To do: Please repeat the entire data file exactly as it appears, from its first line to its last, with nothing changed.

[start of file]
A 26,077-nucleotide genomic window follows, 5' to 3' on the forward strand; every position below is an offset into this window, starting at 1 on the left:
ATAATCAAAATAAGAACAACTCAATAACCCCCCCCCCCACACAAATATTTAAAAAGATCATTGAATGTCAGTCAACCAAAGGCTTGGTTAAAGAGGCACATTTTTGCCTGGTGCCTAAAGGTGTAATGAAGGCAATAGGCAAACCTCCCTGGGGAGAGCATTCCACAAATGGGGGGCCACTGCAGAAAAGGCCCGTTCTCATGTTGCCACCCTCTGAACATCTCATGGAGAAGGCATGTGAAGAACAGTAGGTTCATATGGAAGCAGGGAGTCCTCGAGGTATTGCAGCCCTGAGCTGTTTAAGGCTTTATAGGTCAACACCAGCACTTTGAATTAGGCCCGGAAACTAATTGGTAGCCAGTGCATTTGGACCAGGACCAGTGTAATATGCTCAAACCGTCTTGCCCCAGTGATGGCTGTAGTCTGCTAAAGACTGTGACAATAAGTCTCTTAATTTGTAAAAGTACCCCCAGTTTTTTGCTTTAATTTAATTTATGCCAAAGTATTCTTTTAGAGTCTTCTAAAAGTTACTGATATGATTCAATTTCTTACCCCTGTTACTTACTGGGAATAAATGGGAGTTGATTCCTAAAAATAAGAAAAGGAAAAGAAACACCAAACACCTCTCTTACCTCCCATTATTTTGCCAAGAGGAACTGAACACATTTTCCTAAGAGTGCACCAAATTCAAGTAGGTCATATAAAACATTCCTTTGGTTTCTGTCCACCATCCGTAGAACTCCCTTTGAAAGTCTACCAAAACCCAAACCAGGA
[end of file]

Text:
A 26,077-nucleotide genomic window follows, 5' to 3' on the forward strand; every position below is an offset into this window, starting at 1 on the left:
ATAATCAAAATAAGAACAACTCAATAACCCCCCCCCCCACACAAATATTTAAAAAGATCATTGAATGTCAGTCAACCAAAGGCTTGGTTAAAGAGGCACATTTTTGCCTGGTGCCTAAAGGTGTAATGAAGGCAATAGGCAAACCTCCCTGGGGAGAGCATTCCACAAATGGGGGGCCACTGCAGAAAAGGCCCGTTCTCATGTTGCCACCCTCTGAACATCTCATGGAGAAGGCATGTGAAGAACAGTAGGTTCATATGGAAGCAGGGAGTCCTCGAGGTATTGCAGCCCTGAGCTGTTTAAGGCTTTATAGGTCAACACCAGCACTTTGAATTAGGCCCGGAAACTAATTGGTAGCCAGTGCATTTGGACCAGGACCAGTGTAATATGCTCAAACCGTCTTGCCCCAGTGATGGCTGTAGTCTGCTAAAGACTGTGACAATAAGTCTCTTAATTTGTAAAAGTACCCCCAGTTTTTTGCTTTAATTTAATTTATGCCAAAGTATTCTTTTAGAGTCTTCTAAAAGTTACTGATATGATTCAATTTCTTACCCCTGTTACTTACTGGGAATAAATGGGAGTTGATTCCTAAAAATAAGAAAAGGAAAAGAAACACCAAACACCTCTCTTACCTCCCATTATTTTGCCAAGAGGAACTGAACACATTTTCCTAAGAGTGCACCAAATTCAAGTAGGTCATATAAAACATTCCTTTGGTTTCTGTCCACCATCCGTAGAACTCCCTTTGAAAGTCTACCAAAACCCAAACCAGGA